By Dave Andrusko
As anticipated, Kentucky Gov. Matt Bevin has signed House Bill 5 into law. The measure, which bans abortions because of a child’s sex, race, or a disability such as Down syndrome, includes an emergency clause, meaning HB 5 went into effect immediately upon Gov. Bevin signing the bill on Tuesday. HB 5 overwhelmingly passed in both chambers: 32-4 in the Senate and 67-25 in the House.
Also, as anticipated, the ACLU filed a challenge days before Bevin even signed the law in anticipation he would.
According to the Associated Press, the ACLU argued
that the law removes a woman’s right to an abortion if the state “disapproves of her reason” for the procedure. The suit was filed on behalf of EMW Women’s Surgical Center in Louisville, the only abortion clinic in Kentucky.
The Bevin administration indicated it plans to aggressively defend the abortion laws, the AP reported. “Consistent protection of the lives of unborn children is an interest of the highest magnitude of the commonwealth,” general counsel M. Stephen Pitt wrote.
Referring to plaintiff EMW Women’s Surgical Center, Gov. Bevin’s legal team responded: “EMW and its abortionists have responded with a novel claim: Women have a constitutional right to undergo race-based abortions, gender-based abortions, and disability-based abortions. In (the) plaintiffs’ view, somewhere in the Fourteenth Amendment’s penumbra lies a secret protection of eugenics.” The called the ACLU argument a “perverse distortion” of the Roe v. Wade decision.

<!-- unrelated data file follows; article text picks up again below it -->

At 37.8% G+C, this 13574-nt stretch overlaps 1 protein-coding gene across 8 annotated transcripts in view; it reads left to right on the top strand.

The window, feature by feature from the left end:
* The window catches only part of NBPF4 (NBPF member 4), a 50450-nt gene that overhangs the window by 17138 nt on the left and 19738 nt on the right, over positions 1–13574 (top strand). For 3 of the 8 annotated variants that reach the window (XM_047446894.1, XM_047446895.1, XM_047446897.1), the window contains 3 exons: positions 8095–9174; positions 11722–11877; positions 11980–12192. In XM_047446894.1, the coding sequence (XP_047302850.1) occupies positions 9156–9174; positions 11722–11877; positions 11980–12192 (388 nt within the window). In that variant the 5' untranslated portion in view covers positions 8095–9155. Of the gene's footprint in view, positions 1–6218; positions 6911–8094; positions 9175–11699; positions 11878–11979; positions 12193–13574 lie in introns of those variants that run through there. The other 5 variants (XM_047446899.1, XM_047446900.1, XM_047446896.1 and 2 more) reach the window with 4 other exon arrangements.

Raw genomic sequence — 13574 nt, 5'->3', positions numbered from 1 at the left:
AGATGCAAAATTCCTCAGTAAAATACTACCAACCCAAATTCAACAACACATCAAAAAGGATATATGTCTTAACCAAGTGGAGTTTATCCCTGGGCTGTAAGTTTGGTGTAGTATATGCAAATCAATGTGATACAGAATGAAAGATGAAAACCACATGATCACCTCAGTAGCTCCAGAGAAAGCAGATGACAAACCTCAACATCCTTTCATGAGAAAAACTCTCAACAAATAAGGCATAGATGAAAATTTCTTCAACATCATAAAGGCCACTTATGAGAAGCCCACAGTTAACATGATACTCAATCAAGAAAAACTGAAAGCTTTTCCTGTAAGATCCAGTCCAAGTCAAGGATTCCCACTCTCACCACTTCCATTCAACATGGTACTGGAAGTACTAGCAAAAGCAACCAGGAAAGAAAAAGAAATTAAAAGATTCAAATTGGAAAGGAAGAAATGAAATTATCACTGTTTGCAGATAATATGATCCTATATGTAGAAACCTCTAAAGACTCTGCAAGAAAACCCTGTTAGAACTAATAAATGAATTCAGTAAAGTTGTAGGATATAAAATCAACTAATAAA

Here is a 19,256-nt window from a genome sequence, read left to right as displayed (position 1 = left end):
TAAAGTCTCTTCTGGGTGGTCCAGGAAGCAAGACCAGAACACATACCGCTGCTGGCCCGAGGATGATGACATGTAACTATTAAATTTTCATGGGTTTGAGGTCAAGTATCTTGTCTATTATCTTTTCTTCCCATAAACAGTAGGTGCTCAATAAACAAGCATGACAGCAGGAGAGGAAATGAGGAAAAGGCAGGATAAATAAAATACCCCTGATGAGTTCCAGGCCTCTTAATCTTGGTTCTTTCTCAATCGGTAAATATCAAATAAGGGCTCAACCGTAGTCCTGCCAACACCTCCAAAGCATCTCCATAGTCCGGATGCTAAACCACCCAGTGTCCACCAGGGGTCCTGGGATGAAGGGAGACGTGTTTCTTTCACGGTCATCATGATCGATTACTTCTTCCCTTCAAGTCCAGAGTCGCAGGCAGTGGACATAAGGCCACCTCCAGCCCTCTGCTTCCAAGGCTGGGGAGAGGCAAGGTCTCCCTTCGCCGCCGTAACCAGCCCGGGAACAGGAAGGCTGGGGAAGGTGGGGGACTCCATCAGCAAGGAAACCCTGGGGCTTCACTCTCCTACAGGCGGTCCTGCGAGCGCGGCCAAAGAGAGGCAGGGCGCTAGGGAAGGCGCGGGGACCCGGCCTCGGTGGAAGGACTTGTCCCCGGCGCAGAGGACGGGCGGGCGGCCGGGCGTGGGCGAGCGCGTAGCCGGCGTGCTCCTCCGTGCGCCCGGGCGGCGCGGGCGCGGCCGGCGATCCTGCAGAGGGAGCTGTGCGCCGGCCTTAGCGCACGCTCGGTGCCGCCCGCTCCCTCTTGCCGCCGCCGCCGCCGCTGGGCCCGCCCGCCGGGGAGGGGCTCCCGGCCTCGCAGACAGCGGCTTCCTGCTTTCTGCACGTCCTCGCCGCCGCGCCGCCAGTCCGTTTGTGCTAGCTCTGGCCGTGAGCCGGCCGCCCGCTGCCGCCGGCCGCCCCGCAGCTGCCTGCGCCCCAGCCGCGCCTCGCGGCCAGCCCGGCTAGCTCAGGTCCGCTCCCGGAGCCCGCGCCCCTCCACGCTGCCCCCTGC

Last week, after passage and before the ACLU challenge, Louisville Courier-Journal reporter Deborah Yetter quoted Rep. Melinda Gibbons Prunty who “I’m thrilled that it passed out and will go to the governor for his signature.
Prunty, who described HB 5 as an anti-discrimination bill to protect rights of unborn children, said she was disappointed the ACLU plans to challenge it.
“I think they should be on our side if they are against discrimination,” she said.
Prunty has called the bill a “common sense” measure to ban discrimination against fetuses because of race, gender or disability, calling abortion in such cases “reminiscent of the social evil of eugenics,” a belief that the human race can be improved through controlled breeding.
There is much good news coming out of Kentucky, including (according to Yetter) that Sen. Whitney Westerfield has introduced a bill modeled after the federal “Born-Alive Abortion Survivors Protection Act” which pro-abortion Democrats were able to prevent from coming to a vote on February 25.